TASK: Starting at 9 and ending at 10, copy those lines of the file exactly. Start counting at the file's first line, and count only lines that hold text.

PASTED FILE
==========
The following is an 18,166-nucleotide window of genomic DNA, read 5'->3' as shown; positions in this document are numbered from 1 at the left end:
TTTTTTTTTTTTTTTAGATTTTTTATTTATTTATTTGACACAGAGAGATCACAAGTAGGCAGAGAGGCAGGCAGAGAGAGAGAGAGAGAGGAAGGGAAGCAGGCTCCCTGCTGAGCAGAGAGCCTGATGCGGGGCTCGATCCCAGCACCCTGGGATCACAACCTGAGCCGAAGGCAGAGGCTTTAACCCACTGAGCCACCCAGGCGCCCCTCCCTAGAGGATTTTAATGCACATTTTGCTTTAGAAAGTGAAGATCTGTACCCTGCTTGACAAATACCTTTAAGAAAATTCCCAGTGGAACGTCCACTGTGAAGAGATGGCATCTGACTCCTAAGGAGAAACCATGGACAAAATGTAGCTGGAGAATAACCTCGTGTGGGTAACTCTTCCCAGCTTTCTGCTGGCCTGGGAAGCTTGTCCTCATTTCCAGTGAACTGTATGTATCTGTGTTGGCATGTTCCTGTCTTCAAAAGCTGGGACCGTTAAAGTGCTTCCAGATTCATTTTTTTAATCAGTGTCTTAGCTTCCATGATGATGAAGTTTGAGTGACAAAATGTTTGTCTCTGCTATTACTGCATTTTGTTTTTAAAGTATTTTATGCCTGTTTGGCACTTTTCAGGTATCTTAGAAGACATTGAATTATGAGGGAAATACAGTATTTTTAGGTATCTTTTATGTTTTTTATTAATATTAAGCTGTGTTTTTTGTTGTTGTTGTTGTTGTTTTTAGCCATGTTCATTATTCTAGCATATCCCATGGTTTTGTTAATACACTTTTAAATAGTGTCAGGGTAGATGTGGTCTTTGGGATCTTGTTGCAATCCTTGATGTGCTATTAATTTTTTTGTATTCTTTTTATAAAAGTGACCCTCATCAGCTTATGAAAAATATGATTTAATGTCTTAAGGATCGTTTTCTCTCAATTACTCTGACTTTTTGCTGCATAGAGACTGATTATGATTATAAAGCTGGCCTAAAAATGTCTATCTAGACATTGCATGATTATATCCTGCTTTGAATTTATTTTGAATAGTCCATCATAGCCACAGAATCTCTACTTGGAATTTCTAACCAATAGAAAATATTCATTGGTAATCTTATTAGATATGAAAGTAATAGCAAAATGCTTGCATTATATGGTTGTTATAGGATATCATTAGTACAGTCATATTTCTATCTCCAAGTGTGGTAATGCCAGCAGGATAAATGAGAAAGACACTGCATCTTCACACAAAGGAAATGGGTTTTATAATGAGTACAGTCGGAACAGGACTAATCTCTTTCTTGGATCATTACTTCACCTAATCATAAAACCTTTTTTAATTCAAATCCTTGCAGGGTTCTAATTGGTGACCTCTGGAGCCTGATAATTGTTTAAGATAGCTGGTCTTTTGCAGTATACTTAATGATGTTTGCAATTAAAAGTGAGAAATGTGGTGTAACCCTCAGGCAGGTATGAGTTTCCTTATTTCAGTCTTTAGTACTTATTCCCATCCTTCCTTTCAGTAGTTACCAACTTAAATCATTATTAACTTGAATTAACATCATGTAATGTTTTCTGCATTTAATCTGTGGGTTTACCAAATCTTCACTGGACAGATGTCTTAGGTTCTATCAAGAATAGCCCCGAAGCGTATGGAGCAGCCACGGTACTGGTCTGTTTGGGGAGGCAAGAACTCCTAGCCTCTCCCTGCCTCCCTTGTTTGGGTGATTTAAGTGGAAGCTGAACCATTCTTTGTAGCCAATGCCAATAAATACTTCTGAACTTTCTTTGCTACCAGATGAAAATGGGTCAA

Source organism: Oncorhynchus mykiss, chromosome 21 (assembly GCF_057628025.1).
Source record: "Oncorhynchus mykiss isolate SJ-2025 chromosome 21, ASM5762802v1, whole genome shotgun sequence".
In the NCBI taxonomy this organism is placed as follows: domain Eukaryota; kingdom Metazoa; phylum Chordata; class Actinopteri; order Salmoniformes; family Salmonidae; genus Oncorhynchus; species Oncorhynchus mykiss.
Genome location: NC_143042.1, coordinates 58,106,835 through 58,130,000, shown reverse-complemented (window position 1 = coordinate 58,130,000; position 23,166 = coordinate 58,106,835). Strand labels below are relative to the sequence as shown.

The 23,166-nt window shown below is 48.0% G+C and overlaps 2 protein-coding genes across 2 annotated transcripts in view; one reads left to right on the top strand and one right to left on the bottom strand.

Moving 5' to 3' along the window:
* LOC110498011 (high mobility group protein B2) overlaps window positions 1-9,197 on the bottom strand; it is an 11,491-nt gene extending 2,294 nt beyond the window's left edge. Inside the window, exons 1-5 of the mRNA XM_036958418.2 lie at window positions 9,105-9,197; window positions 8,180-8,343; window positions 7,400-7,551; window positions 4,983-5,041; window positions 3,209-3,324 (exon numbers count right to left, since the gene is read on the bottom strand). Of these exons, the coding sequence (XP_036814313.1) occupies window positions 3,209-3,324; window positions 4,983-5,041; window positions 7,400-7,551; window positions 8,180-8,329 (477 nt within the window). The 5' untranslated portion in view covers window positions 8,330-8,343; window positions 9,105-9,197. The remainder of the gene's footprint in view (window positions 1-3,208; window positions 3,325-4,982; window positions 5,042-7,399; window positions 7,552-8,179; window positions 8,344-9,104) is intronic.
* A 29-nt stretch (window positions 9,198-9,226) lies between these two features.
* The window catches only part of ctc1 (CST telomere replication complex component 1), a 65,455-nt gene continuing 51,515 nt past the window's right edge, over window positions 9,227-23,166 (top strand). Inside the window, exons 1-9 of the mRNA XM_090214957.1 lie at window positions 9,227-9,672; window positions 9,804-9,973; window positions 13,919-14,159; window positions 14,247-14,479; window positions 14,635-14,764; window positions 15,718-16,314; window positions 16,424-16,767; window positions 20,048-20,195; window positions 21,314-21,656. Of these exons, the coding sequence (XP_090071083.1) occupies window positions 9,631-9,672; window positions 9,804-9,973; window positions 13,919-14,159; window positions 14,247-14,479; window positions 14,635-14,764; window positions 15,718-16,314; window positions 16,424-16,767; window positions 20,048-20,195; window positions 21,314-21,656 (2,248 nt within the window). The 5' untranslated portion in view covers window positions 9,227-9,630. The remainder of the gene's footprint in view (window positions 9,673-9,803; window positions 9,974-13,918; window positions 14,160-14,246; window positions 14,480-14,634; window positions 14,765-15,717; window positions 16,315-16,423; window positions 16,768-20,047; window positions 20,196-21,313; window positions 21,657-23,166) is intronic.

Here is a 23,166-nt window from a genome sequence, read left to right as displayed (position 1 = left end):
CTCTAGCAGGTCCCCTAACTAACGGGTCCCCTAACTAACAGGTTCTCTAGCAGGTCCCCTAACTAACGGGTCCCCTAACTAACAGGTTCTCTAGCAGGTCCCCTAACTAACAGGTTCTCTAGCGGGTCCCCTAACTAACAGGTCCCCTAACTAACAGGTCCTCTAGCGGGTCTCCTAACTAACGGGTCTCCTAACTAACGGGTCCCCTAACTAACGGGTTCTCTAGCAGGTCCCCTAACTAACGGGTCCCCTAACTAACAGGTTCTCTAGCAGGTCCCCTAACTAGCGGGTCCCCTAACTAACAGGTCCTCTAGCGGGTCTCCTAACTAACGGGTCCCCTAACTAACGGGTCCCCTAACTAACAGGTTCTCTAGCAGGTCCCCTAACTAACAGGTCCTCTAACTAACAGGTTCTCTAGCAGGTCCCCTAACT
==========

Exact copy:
* LOC110498011 (high mobility group protein B2) overlaps window positions 1-9,197 on the bottom strand; it is an 11,491-nt gene extending 2,294 nt beyond the window's left edge. Inside the window, exons 1-5 of the mRNA XM_036958418.2 lie at window positions 9,105-9,197; window positions 8,180-8,343; window positions 7,400-7,551; window positions 4,983-5,041; window positions 3,209-3,324 (exon numbers count right to left, since the gene is read on the bottom strand). Of these exons, the coding sequence (XP_036814313.1) occupies window positions 3,209-3,324; window positions 4,983-5,041; window positions 7,400-7,551; window positions 8,180-8,329 (477 nt within the window). The 5' untranslated portion in view covers window positions 8,330-8,343; window positions 9,105-9,197. The remainder of the gene's footprint in view (window positions 1-3,208; window positions 3,325-4,982; window positions 5,042-7,399; window positions 7,552-8,179; window positions 8,344-9,104) is intronic.
* A 29-nt stretch (window positions 9,198-9,226) lies between these two features.